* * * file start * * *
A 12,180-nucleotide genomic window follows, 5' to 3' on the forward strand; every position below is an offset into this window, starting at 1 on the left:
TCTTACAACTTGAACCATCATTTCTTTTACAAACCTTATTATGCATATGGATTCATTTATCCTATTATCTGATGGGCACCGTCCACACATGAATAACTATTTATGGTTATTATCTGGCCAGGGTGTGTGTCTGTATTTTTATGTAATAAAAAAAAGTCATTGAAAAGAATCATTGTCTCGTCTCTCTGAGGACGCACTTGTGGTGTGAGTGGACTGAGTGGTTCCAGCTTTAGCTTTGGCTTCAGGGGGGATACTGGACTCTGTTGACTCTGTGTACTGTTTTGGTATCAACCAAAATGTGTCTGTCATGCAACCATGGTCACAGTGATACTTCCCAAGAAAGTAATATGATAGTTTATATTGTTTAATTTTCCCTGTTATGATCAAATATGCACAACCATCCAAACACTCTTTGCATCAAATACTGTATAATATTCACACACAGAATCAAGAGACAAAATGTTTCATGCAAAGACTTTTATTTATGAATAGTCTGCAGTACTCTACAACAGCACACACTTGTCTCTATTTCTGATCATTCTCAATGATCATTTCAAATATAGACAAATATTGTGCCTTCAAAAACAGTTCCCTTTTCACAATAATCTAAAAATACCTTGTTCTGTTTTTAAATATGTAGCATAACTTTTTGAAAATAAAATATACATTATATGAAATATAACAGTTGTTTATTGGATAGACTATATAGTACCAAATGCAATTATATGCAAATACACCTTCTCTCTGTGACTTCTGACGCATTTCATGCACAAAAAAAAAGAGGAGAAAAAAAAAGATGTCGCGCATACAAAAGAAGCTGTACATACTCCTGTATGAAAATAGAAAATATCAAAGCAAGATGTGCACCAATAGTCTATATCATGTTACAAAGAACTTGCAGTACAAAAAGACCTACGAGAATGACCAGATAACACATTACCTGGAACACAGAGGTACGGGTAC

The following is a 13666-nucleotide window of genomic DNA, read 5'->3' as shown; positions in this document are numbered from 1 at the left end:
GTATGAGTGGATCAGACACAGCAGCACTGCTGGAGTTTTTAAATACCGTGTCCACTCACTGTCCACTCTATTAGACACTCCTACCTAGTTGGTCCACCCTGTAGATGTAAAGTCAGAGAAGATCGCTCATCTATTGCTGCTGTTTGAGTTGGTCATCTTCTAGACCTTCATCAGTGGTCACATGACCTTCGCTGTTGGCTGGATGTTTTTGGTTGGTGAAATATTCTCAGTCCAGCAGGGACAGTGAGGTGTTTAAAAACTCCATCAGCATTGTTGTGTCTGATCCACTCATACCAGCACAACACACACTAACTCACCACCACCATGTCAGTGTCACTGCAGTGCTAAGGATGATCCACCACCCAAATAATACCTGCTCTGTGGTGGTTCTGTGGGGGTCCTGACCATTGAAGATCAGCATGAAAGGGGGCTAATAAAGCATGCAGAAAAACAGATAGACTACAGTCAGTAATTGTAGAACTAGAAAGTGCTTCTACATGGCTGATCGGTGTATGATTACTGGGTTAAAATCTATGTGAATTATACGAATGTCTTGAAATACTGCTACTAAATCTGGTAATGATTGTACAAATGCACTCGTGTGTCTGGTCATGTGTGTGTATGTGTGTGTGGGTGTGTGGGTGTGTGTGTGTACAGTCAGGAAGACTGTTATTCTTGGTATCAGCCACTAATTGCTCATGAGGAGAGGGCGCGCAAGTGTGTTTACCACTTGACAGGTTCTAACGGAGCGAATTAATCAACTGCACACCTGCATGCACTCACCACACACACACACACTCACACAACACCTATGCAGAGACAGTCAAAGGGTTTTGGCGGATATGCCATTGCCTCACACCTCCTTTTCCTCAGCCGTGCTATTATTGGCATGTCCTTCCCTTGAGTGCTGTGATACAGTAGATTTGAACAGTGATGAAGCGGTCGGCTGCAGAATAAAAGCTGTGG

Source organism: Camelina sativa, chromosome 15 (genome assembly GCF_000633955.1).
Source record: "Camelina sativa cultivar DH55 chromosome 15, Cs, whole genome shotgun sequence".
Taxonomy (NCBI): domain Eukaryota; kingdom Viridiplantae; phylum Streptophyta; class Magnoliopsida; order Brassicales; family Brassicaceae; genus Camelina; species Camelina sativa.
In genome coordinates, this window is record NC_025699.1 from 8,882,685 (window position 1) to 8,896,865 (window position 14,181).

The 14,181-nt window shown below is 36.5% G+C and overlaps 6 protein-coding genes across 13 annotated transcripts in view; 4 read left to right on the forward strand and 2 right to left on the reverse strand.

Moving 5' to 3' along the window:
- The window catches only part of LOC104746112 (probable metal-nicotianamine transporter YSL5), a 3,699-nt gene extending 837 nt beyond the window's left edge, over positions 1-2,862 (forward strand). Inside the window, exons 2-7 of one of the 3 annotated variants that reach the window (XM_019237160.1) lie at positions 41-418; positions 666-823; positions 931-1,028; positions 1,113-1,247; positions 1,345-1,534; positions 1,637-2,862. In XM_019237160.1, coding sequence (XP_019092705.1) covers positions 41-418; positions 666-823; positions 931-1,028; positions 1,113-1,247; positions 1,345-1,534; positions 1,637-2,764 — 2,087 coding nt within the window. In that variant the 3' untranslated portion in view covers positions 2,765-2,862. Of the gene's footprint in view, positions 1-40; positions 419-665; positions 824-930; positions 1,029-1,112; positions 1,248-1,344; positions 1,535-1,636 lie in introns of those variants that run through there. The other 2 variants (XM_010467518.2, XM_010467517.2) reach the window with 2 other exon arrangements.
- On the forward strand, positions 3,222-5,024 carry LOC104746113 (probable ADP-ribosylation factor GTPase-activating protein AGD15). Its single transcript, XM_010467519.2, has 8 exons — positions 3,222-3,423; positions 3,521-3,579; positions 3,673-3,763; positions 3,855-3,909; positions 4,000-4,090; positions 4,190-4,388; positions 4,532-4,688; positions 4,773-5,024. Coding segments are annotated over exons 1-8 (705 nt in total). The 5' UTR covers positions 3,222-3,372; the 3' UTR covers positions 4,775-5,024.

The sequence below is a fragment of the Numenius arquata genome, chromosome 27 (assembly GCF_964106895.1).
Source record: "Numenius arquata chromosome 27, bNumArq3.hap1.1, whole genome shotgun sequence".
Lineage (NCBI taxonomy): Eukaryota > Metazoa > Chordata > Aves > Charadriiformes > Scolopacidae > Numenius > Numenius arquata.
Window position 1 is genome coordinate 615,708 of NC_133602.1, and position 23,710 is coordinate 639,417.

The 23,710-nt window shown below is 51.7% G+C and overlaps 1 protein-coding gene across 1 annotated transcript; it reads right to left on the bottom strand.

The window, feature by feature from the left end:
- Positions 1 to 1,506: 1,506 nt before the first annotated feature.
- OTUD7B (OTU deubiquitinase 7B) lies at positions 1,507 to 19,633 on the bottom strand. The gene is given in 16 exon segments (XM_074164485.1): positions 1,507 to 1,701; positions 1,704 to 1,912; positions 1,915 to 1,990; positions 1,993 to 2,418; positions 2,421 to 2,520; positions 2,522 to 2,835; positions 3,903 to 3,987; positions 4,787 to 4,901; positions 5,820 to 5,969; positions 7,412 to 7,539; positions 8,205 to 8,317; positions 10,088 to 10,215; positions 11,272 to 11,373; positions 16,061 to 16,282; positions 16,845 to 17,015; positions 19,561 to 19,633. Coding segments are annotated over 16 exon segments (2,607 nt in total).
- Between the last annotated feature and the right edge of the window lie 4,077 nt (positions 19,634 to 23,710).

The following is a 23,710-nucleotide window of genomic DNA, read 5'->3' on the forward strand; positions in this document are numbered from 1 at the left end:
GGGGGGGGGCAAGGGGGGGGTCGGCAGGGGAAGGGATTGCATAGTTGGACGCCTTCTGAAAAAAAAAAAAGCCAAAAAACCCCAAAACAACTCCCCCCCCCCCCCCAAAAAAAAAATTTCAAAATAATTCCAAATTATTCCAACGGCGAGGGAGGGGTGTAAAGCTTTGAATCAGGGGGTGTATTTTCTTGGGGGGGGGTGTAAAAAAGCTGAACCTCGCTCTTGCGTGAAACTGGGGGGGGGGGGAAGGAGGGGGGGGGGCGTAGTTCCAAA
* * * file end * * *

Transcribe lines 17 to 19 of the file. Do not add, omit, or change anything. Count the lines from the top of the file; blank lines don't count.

The 23,710-nt window shown below is 51.7% G+C and overlaps 1 protein-coding gene across 1 annotated transcript; it reads right to left on the bottom strand.

The window, feature by feature from the left end:
- Positions 1 to 1,506: 1,506 nt before the first annotated feature.